Dreams are a simple way to make sense

of the past, often used as a mental grip

on the bafflement we feel

when choice engulfs us, not just hems us in.


Shall I become that which I know I am not?

Perhaps, an empty shell, I will be found out:

a shameful gambler like many,

and primed to receive his just deserts.


Or, better, to receive the same without regret,

saying “Enough, I tried and failed, move on,”

my mantra: “Remember the past with honesty

while discarding the mask that pierces your soul.


In this your future lies, not the hands or minds

of evil ponderers picturing new empires.”

Wing your own flight path, avoid the turbulence

of unfounded discredit; permission to hurt denied.


As years march away we acquire cracked memories,

misrepresented as wisdom and sought as trophies.

They are eye-catching and ephemeral

as points of light dancing inside a golden ring.


All are packaged up in far corners of life's offices,

vignettes of change and its stubborn resistance;

the canny recognise themselves,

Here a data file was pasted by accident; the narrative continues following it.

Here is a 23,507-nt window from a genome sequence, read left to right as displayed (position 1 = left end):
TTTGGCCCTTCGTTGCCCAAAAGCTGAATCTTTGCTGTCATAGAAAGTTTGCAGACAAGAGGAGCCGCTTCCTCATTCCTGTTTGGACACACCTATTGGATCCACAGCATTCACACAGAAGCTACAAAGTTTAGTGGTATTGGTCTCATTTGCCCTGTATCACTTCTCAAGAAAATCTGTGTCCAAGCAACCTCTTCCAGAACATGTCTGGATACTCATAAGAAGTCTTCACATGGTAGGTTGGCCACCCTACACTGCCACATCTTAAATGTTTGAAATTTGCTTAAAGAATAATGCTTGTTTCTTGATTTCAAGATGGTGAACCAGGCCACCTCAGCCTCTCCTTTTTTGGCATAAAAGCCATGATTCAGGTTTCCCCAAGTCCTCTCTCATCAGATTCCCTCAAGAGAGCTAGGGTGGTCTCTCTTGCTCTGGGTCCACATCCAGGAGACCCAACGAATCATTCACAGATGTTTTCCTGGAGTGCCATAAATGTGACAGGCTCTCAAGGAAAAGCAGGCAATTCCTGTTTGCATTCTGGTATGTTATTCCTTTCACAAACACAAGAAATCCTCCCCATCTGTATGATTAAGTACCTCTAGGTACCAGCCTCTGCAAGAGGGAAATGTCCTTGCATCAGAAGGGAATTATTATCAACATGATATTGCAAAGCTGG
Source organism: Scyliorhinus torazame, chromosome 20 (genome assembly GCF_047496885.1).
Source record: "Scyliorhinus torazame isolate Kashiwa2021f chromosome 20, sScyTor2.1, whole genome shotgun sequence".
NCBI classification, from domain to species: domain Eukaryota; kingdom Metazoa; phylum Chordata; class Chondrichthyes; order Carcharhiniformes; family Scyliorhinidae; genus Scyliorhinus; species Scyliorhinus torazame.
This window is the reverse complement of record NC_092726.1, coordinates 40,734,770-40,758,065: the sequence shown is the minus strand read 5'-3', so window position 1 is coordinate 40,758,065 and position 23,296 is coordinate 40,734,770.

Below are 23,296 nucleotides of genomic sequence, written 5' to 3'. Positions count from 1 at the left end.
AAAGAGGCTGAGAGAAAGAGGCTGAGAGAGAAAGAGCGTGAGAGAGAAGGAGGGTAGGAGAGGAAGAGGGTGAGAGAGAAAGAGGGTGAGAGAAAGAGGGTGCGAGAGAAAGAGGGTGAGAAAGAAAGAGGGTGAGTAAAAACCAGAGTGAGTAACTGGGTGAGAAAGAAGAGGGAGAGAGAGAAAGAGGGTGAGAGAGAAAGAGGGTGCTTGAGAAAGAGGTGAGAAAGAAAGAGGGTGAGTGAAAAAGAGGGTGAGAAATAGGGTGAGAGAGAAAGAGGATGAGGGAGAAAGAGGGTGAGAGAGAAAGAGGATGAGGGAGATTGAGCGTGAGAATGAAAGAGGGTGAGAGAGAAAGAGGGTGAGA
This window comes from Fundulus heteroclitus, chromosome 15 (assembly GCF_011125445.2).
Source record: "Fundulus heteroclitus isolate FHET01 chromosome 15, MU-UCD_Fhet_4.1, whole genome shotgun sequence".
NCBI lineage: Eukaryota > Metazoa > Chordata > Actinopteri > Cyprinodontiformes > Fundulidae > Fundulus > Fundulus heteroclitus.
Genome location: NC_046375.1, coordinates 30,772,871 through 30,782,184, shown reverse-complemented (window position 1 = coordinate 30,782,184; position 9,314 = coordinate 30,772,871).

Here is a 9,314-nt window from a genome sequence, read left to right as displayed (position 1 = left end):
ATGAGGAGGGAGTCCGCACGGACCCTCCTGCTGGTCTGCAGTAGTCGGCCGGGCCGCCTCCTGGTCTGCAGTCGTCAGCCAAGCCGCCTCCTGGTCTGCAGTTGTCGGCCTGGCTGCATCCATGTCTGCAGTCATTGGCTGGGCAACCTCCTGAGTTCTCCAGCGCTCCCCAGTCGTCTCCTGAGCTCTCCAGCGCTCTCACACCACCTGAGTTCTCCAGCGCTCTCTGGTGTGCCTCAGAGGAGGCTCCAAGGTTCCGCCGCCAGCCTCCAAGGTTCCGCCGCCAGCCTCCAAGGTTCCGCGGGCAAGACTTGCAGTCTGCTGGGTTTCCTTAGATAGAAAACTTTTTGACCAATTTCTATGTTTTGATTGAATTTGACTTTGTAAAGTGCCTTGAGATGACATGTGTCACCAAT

their fractured self-knowledge needing no prompt.


Others seek solace in majestic nature only,

convinced that a Himalayan mountain fastness

or the smallest gecko may complete the lived life:

impregnable fortresses of authentic truths.


In short, to reconcile heart and mind, reason

and desiderata, acknowledging the Yin and Yang,

the light and dark in their disordered lives,

while fighting primal need for praise.


The child within, behind crustal grease paint

like Homer Simpson, is drawn to any bauble;

the thoughtful, too, accept with cynicism

the schoolyard traductions of those who guide their fate.


For those with inquiring minds, a life simply lived

is the greatest of all achievements, held aloft

in celebration and love. Yet simple precepts

prove hard enough to win along the way.


For those who have tried, and failed, a familiar burden

is the legacy they shoulder each day. From this albatross

they may still understand that wisdom is as elusive

as the first light of dawn: once found, it is never lost.


Chris Hubbard



◄ Memoirs and Reflections

You Drive Your Car ►


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